The staffing crisis in senior residences is serious and getting worse, raising a key question for operators: what can we do, beyond raising salaries, to improve it?
“The pandemic has been a challenge for healthcare workers in many ways, especially in retirement homes,” says Michelle Wright, chief marketing officer at Caavo, a television-based communications platform and proven TV remote control in consumer electronics. industry. “Rise after grueling rise, they stepped up to care for vulnerable residents and protect them in a time of constant uncertainty. At some point, it all became too much.
Feeling frustrated, exhausted and exhausted, workers began to consider other options, Wright says, seeking better opportunities with fewer marathon shifts, less stress and less intense workloads.
“The pandemic has brought to light a long-standing issue that healthcare workers feel underpaid and undervalued, so no one is expecting a sudden influx of people returning post-COVID,” Wright says.
One answer, of course, is to raise wages. But aside from that, there is another avenue operators can take to attract and retain employees: improving the work environment. TV-based technology, of the type offered by Caavo, can provide a big boost.
Here are four ways TV-connected technology can help senior living staff.
Automate mundane staff tasks
A recent elder care survey revealed a sobering truth: 80% of respondents working in elder care believe that burnout is a significant issue for staff. One of the ways operators can reduce staff burnout is to automate routine and mundane tasks – tasks that take caregivers away from their purpose and passion: providing care and attention to residents. .
- Wellness checks, which Caavo sends to resident TVs
- Compliance reports, which Caavo automates
- Automatic display of meal menus and activity calendars
Assist staff in serving residents directly
Just because you’re automating a task doesn’t mean in-person interaction is going away. When wellness checks are automated, for example, staff have the opportunity to spend face-to-face time with the residents who need it most.
“Technology should always be additive,” says Wright. “This should free up staff to focus on high-value, practical tasks that support residents.”
The Caavo system is successful in part because residents already know the core technology: their television. This allows for a minimal learning curve, as the technology is intuitive and easy to use for residents and staff, says Wright.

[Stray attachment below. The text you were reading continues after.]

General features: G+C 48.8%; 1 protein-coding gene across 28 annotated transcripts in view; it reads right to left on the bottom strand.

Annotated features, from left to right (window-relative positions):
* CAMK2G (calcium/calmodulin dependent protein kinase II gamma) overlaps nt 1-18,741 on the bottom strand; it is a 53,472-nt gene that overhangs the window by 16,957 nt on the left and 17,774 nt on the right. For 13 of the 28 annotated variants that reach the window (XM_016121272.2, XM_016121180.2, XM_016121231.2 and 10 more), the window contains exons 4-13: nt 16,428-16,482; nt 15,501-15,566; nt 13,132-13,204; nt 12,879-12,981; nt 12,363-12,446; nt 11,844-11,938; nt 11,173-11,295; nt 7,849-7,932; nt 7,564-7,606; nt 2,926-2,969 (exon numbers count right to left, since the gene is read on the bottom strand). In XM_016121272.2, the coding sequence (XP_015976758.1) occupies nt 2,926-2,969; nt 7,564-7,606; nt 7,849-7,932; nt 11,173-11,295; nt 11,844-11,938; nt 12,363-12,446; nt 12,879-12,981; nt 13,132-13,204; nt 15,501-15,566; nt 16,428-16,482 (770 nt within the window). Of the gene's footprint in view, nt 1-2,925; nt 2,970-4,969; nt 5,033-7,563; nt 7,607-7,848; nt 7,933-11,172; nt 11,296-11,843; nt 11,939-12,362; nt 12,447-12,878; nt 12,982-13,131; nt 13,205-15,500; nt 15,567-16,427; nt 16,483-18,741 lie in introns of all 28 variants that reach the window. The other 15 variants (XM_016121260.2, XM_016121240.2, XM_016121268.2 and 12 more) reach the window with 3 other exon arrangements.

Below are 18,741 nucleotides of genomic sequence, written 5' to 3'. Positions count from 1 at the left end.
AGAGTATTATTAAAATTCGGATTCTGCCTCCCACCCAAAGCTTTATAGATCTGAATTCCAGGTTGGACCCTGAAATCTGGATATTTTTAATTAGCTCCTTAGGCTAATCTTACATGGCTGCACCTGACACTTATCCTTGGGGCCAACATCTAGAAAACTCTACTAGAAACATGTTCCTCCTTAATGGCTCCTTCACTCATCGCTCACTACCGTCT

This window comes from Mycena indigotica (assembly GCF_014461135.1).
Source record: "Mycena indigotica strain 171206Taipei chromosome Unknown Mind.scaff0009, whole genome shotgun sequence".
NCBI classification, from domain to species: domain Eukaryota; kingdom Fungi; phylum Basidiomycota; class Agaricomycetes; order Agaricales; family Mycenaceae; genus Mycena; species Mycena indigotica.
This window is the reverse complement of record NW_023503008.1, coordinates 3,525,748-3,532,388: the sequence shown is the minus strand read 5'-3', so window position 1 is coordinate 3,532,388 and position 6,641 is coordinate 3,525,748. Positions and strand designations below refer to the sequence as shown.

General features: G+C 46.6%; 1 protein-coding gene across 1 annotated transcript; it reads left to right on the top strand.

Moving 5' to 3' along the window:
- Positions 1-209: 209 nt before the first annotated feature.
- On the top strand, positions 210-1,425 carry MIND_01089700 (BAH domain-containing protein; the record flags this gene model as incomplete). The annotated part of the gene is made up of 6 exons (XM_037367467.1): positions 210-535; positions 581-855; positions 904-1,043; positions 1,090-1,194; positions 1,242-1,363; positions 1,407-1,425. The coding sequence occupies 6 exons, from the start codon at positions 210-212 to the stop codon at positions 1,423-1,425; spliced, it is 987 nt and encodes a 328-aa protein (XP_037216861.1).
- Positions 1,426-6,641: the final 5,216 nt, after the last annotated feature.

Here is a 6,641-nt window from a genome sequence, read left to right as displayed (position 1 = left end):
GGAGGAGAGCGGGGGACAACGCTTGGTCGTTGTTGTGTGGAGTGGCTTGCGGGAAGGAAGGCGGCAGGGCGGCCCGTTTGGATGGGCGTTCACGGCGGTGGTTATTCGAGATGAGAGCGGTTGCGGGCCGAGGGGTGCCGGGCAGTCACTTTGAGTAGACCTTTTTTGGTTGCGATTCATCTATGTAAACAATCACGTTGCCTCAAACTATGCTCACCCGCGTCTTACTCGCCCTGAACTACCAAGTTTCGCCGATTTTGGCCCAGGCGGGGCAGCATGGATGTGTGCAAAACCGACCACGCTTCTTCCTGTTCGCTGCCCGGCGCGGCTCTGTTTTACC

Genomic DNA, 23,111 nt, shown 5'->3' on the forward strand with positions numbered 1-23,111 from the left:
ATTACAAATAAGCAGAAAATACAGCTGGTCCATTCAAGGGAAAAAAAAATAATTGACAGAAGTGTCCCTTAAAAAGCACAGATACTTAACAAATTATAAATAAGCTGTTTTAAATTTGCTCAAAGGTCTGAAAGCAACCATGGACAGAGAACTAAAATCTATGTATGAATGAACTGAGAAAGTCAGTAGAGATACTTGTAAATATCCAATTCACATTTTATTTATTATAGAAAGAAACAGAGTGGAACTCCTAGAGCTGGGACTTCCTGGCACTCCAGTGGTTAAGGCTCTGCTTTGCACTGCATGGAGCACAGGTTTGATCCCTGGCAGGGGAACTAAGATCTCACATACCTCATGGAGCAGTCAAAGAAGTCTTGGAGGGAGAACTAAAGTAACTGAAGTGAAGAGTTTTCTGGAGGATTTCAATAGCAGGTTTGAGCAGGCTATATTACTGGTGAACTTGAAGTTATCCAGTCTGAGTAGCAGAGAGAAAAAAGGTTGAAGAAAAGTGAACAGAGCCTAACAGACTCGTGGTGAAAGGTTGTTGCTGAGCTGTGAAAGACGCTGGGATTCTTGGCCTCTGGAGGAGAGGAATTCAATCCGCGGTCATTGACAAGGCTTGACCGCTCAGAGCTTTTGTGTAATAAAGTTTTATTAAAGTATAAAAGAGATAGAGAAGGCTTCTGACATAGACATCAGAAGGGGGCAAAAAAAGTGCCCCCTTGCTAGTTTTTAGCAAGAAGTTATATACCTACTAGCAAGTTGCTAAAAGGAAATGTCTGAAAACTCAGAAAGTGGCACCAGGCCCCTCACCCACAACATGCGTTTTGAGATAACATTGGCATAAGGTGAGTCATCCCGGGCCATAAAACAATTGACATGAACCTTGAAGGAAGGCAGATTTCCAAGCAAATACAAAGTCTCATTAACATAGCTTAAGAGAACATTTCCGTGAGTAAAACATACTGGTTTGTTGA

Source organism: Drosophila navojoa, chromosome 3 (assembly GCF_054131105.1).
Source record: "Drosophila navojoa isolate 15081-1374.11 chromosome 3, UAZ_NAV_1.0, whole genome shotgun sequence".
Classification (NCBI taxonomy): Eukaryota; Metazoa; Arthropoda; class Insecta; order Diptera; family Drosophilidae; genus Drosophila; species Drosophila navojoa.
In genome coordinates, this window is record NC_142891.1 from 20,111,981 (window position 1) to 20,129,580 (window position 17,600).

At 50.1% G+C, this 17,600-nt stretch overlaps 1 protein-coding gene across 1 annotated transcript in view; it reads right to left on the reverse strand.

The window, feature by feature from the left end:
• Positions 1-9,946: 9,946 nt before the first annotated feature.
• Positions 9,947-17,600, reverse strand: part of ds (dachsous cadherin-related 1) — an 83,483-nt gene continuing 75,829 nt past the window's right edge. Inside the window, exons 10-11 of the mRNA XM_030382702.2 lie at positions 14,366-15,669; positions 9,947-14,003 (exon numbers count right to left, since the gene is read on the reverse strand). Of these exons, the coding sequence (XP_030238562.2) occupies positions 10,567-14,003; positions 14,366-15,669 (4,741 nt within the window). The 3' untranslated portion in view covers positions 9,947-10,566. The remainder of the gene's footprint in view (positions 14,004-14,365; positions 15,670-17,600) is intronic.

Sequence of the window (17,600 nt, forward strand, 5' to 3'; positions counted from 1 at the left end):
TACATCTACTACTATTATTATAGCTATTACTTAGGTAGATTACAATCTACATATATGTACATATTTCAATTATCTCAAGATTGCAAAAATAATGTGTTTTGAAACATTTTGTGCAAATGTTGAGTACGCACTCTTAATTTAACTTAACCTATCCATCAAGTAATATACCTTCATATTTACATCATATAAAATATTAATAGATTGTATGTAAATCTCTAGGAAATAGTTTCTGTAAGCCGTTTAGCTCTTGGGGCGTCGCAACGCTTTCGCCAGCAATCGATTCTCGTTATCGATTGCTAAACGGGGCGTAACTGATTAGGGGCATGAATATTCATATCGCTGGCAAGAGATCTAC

So staff members can use Caavo to personalize the resident experience in a simple yet enjoyable way. In one community, staff used Caavo to automatically turn on the television and tune in to the Cubs game for a resident to ensure she wouldn’t miss her favorite team. In another, the resident often forgot to come downstairs for meals, so staff set a reminder to play on his TV five minutes before breakfast and lunch.
Rather than technology creating a social barrier, Caavo breaks down those barriers.
Improve the relationship between staff and residents
The staff members of residences for the elderly are driven by a mission: they work to serve the residents. While residents want to retain as much physical independence as possible, socially they want a strong relationship with staff members. The more physically dependent they are on staff, the less equal they can feel, which erodes the staff-resident bond and lowers the quality of the work environment.
Technology connected to television can help strengthen this bond. With Caavo’s voice remote, residents can operate the TV without assistance. They can request reminders from staff and use their Caavo-connected TV to communicate with family members. They don’t feel as dependent on the staff.
In return, staff members have a richer and more fulfilling experience with residents. You cannot put a price on this happiness.
“The right technology will make communication between staff and residents more effective and efficient,” says Wright. “It also helps residents feel more informed and involved at the same time. Imagine being able to turn on everyone’s TV to show an important announcement. This is obviously a huge time saver and reassures residents that they won’t miss important information.
Improve staff-family relationships
Personal relationships are a major component of the work environment in a seniors’ residence. Staff members need to feel connected not only to each other and to residents, but also to residents’ loved ones. And not just connected, but comfortable. TV-based technology enhances this comfort and connection by creating transparency for family members.
“It’s huge because family members don’t wonder what’s going on and when,” Wright says. “It means fewer frantic calls to staff, asking, ‘Is mum okay? “”
Instead, family members can use Caavo to see, for example, that mom turned on her TV as usual at 10 a.m. to watch Jeopardy. They can see maintenance requests and responses. They can set a reminder for her to take a break from movement, then automatically turn her TV into a stretching video on YouTube. They can even change channels remotely so she can watch her favorite show.
“Not only do family members feel more involved, but they contribute meaningfully to the care, which relieves some of the pressure on staff by reducing their workload,” says Wright. “No other place allows you to get this level of visibility and interaction.”